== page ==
Man turns himself in after brother gets life for toll evasion

The limits of brotherly loyalty were tested in in China this week when a man was sentenced to life in prison for a crime that it seems he did not commit. In most countries you have to commit some sort of heinous, unspeakable act – in China you can just do what Shi Jianfeng’s was sentenced for: evade a bunch of road tolls.

Now don’t get me wrong, there was a significantly amount of criminality involved in what Shi Jianfeng was accused – the prosecution alleged that he was solely responsible for a scheme that involved trucks being fitted with military number plates so that they would not be charged a toll that amounted to several hundred dollars. In the course of his trial he was found to have evaded a staggering 2,362 tolls between May 2008 and January 2009, for a total amount of 3.7 million yuan ($560,000). The people, however, were sympathetic to his plight.

The public backlash to Jianfeng’s life sentence was strong enough that the court in Pingdingshan, Henan province decided that the best course of action was to order a retrial – but not before his apparently guilt-ridden brother, Shin Junfeng, confessed to being the man responsible for the toll fraud. Despite the confession, Junfeng had no intention of going quietly – he decided to take down a few corrupt officials while he was at it. Junfeng claimed that he had bribed officials in the lead-up to the first trial and that they had promised him that Jianfeng would be released quickly. Incidentally, in China corruption isone of the 68 crimes that carry the death penalty.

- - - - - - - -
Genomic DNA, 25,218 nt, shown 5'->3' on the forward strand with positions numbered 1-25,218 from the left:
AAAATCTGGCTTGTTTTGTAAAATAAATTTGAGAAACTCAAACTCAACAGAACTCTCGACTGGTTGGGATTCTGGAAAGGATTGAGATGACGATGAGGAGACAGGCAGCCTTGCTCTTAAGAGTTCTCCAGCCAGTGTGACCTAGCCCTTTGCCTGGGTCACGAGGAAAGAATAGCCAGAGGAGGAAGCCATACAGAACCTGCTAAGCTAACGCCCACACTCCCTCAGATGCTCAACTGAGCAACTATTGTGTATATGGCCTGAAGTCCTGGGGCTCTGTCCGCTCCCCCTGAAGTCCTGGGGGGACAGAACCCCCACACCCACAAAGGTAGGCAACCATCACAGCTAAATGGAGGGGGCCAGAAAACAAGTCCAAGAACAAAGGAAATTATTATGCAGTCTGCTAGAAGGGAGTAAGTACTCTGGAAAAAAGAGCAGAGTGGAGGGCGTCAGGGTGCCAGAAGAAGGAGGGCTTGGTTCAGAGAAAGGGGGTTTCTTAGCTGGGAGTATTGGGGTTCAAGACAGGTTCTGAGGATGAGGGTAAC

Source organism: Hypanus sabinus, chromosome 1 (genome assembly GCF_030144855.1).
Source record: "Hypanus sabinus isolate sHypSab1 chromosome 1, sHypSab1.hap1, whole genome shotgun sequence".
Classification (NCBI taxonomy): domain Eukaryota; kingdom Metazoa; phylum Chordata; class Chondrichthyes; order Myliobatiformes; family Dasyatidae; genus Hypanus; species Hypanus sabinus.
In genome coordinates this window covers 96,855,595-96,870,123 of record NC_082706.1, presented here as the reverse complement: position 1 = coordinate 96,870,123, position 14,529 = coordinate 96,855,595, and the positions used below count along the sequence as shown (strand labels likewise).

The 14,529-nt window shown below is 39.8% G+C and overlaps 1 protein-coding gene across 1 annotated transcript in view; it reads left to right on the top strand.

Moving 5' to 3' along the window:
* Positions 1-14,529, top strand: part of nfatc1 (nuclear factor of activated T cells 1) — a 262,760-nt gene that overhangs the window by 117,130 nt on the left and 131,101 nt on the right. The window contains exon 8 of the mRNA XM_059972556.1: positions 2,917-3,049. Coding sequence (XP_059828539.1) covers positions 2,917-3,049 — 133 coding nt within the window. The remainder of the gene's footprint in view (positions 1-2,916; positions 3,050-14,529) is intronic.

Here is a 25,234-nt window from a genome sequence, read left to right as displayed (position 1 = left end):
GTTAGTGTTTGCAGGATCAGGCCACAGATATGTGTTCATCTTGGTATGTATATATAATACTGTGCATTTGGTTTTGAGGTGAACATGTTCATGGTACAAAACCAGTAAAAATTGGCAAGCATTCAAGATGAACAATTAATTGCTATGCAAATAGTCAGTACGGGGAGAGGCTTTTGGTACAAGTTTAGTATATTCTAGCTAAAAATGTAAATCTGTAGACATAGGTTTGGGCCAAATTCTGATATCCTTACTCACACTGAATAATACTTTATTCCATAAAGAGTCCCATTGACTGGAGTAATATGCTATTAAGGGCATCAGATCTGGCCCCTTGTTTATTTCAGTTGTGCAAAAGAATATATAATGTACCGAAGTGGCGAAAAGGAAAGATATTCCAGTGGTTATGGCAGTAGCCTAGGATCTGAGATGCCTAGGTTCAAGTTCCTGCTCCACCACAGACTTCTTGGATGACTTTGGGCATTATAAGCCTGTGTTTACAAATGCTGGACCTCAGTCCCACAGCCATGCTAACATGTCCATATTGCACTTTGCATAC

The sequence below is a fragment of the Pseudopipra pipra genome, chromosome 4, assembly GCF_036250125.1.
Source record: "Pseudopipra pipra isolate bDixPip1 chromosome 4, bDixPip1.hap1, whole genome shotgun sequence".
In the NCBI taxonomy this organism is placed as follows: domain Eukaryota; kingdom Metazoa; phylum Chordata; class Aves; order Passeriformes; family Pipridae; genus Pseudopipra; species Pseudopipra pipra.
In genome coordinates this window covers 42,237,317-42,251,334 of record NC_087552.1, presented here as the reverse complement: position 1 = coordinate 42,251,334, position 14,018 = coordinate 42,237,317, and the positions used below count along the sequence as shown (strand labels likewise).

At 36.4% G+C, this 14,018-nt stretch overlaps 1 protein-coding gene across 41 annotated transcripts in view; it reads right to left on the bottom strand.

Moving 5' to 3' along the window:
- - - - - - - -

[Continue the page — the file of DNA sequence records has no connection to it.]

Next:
[UPI; Image]


C.S. Magor is the editor-in-chief and a reporter at large for We Interrupt and Uberreview. He currently resides in the Japanese countryside approximately two hours from Tokyo - where he has spent the better part of a decade testing his hypothesis that Japan is neither as quirky nor as interesting as others would have you believe.
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